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Japan face uphill task ahead of 2019 RWC

TOKYO, July 29 – Japan rejoiced Wednesday after being named the first Asian nation to host the rugby World Cup, but faces a daunting task to build popular and financial support for the event.

IRB_BALL_"The god of rugby smiled on us!" Japan Rugby Football Union chief Yoshiro Mori said after the International Rugby Board voted in Dublin for his country to hold the 2019 tournament. England will host it in 2015.

"I am filled with emotion to be a part of this historic day for Japan and for rugby around the world," added the 72-year-old former premier, four years after Japan narrowly lost out to New Zealand in their 2011 World Cup bid.

"I’m happy like crazy," veteran winger Daisuke Ohta exclaimed after Japan’s much-touted "tender for Asia" to globalise the sport won the hearts of 16 members of the IRB’s 26-strong council.

But the 33-year-old, who has scored 69 tries in 58 Tests in a feat unmatched anywhere in the world, said the work was just beginning.

"Now it is a big question of how much Japan’s national team can compete as hosts," he said.

"If Japan bow out at the pool stage as the host nation, it will rather spoil the chance to promote the sport at home," added business daily Nikkei.

Japan coach and All Black legend John Kirwan said in Dublin the Japanese union had a "strategic goal" to lift the Brave Blossoms to eighth spot in the world rankings by 2015 from their present 14th.

"I strongly feel the need to raise the level of the game at high school," he said.

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The agile but physically inferior Blossoms have scored just one win against one draw and 18 losses in the past six World Cups in which they represented Asia since the quadrennial event was inaugurated in 1987.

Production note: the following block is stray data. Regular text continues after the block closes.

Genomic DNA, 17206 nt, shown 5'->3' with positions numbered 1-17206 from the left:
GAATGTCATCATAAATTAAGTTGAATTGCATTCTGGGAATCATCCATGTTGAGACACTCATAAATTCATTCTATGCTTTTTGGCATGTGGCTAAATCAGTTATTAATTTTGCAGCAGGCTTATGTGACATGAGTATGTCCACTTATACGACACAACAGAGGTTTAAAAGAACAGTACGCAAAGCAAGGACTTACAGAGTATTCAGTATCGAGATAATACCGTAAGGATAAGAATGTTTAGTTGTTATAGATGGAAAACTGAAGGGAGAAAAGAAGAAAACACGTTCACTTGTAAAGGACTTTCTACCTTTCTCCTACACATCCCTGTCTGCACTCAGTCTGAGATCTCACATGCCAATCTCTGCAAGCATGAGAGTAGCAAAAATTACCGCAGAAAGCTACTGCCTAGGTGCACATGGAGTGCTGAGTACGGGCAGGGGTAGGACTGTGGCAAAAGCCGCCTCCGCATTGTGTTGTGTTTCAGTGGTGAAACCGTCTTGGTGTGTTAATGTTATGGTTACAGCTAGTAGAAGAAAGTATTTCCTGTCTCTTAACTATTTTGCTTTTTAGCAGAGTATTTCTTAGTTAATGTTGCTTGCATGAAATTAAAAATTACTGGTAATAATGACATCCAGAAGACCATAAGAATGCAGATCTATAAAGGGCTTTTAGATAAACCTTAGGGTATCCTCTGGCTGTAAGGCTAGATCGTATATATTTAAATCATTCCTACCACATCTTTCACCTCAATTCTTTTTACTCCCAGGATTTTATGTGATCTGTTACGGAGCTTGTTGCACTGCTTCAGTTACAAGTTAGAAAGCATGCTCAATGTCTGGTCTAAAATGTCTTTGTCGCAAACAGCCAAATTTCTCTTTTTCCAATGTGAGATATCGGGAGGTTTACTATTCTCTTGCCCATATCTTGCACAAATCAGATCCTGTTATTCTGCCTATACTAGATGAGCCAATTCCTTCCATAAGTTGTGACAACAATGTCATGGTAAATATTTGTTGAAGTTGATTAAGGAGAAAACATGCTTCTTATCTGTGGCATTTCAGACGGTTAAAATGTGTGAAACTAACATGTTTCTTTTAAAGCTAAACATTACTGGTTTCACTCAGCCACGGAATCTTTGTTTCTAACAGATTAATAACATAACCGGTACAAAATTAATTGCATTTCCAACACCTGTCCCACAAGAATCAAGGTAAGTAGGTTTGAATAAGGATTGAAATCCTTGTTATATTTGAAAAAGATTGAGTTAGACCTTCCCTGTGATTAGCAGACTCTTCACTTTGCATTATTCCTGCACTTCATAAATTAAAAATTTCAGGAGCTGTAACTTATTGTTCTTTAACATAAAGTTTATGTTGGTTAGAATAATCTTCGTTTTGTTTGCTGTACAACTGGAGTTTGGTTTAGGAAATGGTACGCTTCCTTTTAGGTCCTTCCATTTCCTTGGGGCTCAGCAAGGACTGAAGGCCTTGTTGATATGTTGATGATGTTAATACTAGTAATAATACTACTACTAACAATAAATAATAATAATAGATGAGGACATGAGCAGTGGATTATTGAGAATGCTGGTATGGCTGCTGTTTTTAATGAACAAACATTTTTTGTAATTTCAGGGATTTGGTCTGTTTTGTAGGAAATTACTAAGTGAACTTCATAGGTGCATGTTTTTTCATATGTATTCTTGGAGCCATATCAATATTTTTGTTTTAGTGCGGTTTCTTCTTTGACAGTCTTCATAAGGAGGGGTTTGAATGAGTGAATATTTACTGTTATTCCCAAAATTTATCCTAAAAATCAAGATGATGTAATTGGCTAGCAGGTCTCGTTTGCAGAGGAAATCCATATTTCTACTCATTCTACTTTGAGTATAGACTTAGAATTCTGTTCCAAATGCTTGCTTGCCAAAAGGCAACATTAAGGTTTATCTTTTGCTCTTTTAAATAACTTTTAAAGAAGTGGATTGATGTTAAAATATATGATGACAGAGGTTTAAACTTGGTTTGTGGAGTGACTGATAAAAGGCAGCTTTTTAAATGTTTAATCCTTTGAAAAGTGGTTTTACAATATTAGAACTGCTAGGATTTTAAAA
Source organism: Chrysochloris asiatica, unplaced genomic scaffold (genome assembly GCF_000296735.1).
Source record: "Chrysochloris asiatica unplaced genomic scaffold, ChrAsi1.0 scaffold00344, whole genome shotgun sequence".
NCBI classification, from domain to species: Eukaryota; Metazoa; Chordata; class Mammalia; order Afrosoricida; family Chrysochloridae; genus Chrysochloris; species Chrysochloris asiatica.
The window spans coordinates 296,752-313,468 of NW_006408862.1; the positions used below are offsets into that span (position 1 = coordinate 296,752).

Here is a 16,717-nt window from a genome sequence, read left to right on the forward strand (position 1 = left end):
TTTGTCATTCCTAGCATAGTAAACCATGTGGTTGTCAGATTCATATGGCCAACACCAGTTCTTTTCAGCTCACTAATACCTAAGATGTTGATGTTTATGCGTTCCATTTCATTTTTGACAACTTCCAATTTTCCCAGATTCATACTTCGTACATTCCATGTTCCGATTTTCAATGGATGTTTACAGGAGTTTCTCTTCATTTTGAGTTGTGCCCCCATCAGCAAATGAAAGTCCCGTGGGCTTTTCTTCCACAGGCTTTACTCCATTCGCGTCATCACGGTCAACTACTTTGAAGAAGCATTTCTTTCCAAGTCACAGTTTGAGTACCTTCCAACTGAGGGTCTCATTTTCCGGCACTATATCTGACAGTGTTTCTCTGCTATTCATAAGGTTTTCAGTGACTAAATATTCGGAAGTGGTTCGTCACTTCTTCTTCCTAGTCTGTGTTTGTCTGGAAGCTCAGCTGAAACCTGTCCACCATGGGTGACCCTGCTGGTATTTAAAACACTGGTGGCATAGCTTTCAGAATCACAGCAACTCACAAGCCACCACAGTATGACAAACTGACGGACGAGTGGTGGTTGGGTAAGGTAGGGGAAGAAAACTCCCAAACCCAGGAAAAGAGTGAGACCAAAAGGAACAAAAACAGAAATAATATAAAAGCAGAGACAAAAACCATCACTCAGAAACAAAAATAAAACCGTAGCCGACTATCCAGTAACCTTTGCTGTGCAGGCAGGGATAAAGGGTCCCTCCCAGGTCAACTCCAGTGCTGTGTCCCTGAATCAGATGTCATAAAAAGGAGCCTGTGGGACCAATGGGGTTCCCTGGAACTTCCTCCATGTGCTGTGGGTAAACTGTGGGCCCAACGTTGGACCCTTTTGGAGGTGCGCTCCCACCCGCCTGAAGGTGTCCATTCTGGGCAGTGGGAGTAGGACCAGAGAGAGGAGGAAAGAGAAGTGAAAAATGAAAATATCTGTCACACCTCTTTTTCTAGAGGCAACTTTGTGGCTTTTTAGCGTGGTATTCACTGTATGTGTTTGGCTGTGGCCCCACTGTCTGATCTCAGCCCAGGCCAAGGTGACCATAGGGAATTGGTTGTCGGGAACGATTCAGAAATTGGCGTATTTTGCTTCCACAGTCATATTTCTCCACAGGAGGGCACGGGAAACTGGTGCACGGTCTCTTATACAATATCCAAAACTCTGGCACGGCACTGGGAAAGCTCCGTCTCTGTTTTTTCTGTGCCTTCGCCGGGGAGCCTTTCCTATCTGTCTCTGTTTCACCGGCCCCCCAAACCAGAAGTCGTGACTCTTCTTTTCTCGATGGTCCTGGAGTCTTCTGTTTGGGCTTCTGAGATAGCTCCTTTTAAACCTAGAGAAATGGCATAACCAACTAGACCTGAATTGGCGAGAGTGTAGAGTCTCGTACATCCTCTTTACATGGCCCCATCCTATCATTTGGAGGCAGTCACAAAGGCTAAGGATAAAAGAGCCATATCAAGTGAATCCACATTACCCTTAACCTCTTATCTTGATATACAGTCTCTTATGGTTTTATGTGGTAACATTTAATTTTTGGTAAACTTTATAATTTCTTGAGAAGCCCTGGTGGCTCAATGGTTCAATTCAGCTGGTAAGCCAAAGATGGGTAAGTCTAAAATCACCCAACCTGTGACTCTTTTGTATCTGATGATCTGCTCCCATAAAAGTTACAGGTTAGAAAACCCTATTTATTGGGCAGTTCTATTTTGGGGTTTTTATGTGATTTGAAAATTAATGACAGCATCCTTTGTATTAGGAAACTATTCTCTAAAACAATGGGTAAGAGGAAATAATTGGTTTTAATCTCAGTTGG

Japan’s union launched its campaign in 2004 to bid for a World Cup in an effort to stop the decline in rugby’s popularity at home since the IRB professionalised the sport in 1995.

The number of registered players has slipped to 120,000 from 170,000 in a decade but the union hopes to restore it to 200,000 by hosting a World Cup. Despite the fame they gained after organising the Olympics and the football World Cup, Japan lost their 2011 bid partly due to the sport’s limited popularity in a country crazy about baseball and sumo.

The union now hopes to more than double the average Test match attendance to 40,000 by 2015.

It also has to find a tournament fee of 96 million pounds (158 million dollars) to be deposited with the IRB as the government has not yet given any financial guarantees.

Japan also must "pump up the enthusiasm for the national team who are less popular than university or league sides," the influential daily Asahi Shimbun said.

"It is the beginning of a countdown to clear one problem after another in Japan’s ‘homework’ ahead of 2019," said the Sankei Sports daily.

Nobby Mashimo, the Japanese union’s vice president who led the bid team in Dublin, said the concept of rugby’s globalisation has been "well timed" with the IRB’s effort to make the sport an Olympic event again.

"IRB leaders cared much about the Olympics," Mashimo told Mori by telephone.

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Part of Japan’s bid included allocating some pool matches to Hong Kong — home to the world’s biggest Sevens tournament — and Singapore — to draw supporters from the rugby superpower nations of Australia and New Zealand.

But Mashimo said Singapore may be dropped because it is hot and far from Japan. "Some people say it is hard to accept it (Singapore) and we must take another look at it," Mashimo told the daily Yomiuri Shimbun.

But he was positive about Hong Kong, saying: "As its market is matured, there is no reason to give it up easily."


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